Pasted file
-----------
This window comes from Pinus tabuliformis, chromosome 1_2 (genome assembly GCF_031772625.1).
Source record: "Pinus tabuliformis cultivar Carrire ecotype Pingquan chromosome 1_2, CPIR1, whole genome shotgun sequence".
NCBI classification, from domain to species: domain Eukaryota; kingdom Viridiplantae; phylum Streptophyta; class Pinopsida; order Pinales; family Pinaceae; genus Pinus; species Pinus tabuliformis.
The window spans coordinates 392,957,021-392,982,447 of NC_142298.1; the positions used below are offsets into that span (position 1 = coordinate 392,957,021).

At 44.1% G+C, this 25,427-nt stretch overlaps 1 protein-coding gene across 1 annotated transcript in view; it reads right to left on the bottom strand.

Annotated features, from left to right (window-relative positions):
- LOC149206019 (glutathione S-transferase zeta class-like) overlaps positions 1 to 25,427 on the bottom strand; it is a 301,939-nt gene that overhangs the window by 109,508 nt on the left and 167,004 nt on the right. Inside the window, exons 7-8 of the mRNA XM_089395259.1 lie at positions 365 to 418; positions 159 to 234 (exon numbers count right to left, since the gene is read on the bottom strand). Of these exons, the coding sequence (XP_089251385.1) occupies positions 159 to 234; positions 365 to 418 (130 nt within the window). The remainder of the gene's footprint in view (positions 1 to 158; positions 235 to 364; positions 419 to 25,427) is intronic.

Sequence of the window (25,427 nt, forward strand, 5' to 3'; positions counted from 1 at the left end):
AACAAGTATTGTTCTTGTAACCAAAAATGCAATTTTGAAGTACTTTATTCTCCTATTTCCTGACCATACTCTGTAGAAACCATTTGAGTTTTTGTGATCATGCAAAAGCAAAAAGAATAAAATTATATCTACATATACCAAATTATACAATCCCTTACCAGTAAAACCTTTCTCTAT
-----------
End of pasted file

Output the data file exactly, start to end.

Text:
This window comes from Pinus tabuliformis, chromosome 1_2 (genome assembly GCF_031772625.1).
Source record: "Pinus tabuliformis cultivar Carrire ecotype Pingquan chromosome 1_2, CPIR1, whole genome shotgun sequence".
NCBI classification, from domain to species: domain Eukaryota; kingdom Viridiplantae; phylum Streptophyta; class Pinopsida; order Pinales; family Pinaceae; genus Pinus; species Pinus tabuliformis.
The window spans coordinates 392,957,021-392,982,447 of NC_142298.1; the positions used below are offsets into that span (position 1 = coordinate 392,957,021).

At 44.1% G+C, this 25,427-nt stretch overlaps 1 protein-coding gene across 1 annotated transcript in view; it reads right to left on the bottom strand.

Annotated features, from left to right (window-relative positions):
- LOC149206019 (glutathione S-transferase zeta class-like) overlaps positions 1 to 25,427 on the bottom strand; it is a 301,939-nt gene that overhangs the window by 109,508 nt on the left and 167,004 nt on the right. Inside the window, exons 7-8 of the mRNA XM_089395259.1 lie at positions 365 to 418; positions 159 to 234 (exon numbers count right to left, since the gene is read on the bottom strand). Of these exons, the coding sequence (XP_089251385.1) occupies positions 159 to 234; positions 365 to 418 (130 nt within the window). The remainder of the gene's footprint in view (positions 1 to 158; positions 235 to 364; positions 419 to 25,427) is intronic.

Sequence of the window (25,427 nt, forward strand, 5' to 3'; positions counted from 1 at the left end):
AACAAGTATTGTTCTTGTAACCAAAAATGCAATTTTGAAGTACTTTATTCTCCTATTTCCTGACCATACTCTGTAGAAACCATTTGAGTTTTTGTGATCATGCAAAAGCAAAAAGAATAAAATTATATCTACATATACCAAATTATACAATCCCTTACCAGTAAAACCTTTCTCTAT